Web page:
The Election Commission of India (EC) has asked the Central Board of Direct Taxes (CBDT) to cancel the income tax (I-T) exemption given to political parties that have failed to meet the deadline for submitting their expenditure contribution reports. It is mandatory for political parties to submit their expenditure reports to the EC by the due date.
According to sources, CBDT has received a report from the EC citing delay in the filing of expenditure reports by a few political parties as it sought action by the department under I-T laws. Some smaller parties have not even furnished the data till now, according to the EC.
Sources said that while parties like Congress, Aam Aadmi Party and Trinamool Congress have complied with the EC directives and sent in their reports on time, the Bharatiya Janata Party has sent its report late while over half-adozen smaller parties have not sent reports yet.
The EC has reported instances of parties which have not submitted details of their contributions of over Rs 20,000 received by them for the year 2012-13. The deadline for submitting these details was September 2013.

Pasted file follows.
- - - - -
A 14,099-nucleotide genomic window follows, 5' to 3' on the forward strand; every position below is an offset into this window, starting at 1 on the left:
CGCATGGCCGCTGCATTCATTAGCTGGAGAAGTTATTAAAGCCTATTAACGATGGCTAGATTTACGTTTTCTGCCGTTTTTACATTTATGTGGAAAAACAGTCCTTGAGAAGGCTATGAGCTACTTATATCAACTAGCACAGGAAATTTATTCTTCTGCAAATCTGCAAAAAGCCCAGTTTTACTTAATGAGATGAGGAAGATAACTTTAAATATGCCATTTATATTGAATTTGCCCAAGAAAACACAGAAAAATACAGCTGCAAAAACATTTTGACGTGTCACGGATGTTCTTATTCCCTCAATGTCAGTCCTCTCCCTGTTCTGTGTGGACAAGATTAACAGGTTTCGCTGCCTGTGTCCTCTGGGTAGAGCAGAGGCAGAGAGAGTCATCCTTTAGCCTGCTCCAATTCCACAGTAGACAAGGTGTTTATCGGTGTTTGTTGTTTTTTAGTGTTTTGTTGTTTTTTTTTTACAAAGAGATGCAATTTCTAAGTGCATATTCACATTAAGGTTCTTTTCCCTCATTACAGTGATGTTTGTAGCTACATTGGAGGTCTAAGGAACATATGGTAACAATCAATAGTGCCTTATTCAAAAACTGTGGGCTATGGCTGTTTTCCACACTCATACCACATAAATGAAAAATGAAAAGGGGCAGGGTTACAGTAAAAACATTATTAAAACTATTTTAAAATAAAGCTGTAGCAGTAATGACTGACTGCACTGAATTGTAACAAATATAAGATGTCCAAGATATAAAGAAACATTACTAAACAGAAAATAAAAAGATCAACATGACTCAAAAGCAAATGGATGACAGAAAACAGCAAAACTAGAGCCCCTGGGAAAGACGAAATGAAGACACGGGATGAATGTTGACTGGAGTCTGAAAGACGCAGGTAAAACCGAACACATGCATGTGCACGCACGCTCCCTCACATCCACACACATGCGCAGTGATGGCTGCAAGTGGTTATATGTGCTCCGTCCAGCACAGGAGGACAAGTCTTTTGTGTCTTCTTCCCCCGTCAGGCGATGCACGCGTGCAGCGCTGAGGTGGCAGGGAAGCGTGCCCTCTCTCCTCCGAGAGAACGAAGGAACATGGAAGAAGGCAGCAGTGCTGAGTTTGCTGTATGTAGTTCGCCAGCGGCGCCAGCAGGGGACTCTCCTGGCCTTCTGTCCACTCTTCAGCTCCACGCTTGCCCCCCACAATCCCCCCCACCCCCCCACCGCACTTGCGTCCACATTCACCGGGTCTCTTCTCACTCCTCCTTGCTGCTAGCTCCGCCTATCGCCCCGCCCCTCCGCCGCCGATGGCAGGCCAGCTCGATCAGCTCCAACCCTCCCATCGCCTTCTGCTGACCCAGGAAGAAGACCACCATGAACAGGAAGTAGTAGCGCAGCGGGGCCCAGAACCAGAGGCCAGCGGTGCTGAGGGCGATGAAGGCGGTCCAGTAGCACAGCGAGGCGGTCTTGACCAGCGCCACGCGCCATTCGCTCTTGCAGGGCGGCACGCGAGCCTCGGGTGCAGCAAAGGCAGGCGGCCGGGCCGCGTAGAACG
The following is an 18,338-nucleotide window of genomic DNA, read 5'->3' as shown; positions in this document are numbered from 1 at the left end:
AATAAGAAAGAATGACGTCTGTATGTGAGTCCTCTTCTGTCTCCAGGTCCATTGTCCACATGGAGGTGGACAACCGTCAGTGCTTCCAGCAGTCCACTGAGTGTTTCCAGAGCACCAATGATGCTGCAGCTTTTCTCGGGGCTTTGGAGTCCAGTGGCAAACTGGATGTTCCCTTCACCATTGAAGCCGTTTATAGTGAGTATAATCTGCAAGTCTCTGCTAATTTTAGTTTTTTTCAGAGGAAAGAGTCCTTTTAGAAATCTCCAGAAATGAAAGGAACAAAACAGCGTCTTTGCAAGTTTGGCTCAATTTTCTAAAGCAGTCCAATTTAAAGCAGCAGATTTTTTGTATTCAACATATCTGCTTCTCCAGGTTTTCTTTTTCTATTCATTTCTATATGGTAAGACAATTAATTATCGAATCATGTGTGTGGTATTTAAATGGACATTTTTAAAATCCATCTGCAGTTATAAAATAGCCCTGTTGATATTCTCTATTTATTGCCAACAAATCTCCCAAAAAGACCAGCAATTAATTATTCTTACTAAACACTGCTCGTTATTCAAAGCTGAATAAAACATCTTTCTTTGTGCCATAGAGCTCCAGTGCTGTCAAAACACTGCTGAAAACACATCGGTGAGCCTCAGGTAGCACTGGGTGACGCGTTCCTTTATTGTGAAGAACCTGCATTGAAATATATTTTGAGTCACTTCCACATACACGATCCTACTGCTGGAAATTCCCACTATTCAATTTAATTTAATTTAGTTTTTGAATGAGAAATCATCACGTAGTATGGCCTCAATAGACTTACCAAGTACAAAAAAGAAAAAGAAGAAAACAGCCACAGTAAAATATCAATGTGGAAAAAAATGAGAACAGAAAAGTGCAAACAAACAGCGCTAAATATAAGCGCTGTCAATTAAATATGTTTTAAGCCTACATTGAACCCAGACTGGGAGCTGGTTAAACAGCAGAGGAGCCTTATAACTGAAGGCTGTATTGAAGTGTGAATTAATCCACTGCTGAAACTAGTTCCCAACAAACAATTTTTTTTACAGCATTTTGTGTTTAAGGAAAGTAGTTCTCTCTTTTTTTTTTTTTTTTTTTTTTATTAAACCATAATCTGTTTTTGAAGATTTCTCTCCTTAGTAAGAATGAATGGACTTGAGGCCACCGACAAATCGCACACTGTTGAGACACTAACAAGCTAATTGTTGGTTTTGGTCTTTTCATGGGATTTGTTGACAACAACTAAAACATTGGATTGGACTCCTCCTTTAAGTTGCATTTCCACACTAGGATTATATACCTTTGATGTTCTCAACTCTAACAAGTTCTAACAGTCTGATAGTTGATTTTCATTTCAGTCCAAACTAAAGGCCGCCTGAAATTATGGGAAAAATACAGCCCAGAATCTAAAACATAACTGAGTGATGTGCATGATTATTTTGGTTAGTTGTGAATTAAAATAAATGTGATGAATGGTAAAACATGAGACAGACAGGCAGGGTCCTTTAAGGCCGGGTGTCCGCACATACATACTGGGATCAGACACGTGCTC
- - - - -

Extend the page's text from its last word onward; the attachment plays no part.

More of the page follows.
The I-T Department will now initiate proceedings under the provisions of Income Tax Act, 1961, in this case and after issuing summons, will seek to tax the entire amount received by these parties as donations.
Under Section 29C (declaration of donation received by political parties) of the Representation of the People Act, registered political parties are mandated to submit a contribution report of all donations and funds received by them in a year from individuals or any other entity.
According to sources, the EC has said that while some reports from big parties came in as late as March, some small parties are yet to submit them. The EC has sought action by CBDT to cancel the tax benefits of these parties and charge them full income tax on the amount they have received. Action is underway, sources privy to the development said.
After the elections, the I-T Department is also likely to scrutinise affidavits of newly elected MPs who have declared large assets but do not have a permanent account number for possible tax evasion, a senior I-T official told MAIL TODAY.